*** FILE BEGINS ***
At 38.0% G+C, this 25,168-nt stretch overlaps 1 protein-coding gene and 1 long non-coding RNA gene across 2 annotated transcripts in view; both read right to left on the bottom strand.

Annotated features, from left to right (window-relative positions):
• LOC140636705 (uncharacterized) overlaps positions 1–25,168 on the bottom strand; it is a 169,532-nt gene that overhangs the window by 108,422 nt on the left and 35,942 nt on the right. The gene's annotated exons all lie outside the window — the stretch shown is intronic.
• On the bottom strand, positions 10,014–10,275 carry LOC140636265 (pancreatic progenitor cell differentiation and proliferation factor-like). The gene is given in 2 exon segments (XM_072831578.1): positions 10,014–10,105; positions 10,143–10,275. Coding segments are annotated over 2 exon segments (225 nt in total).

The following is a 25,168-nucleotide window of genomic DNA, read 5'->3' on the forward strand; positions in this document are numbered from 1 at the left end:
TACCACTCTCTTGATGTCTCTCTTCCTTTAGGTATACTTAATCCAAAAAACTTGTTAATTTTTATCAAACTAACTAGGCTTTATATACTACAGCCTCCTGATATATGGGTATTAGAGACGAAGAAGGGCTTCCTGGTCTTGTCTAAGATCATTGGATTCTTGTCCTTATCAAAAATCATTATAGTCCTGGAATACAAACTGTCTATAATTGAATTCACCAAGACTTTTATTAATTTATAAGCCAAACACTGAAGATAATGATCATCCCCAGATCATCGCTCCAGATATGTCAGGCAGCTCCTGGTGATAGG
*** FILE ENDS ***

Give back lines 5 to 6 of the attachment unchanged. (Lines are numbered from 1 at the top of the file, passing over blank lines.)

The following is a 25,168-nucleotide window of genomic DNA, read 5'->3' on the forward strand; positions in this document are numbered from 1 at the left end:
TACCACTCTCTTGATGTCTCTCTTCCTTTAGGTATACTTAATCCAAAAAACTTGTTAATTTTTATCAAACTAACTAGGCTTTATATACTACAGCCTCCTGATATATGGGTATTAGAGACGAAGAAGGGCTTCCTGGTCTTGTCTAAGATCATTGGATTCTTGTCCTTATCAAAAATCATTATAGTCCTGGAATACAAACTGTCTATAATTGAATTCACCAAGACTTTTATTAATTTATAAGCCAAACACTGAAGATAATGATCATCCCCAGATCATCGCTCCAGATATGTCAGGCAGCTCCTGGTGATAGG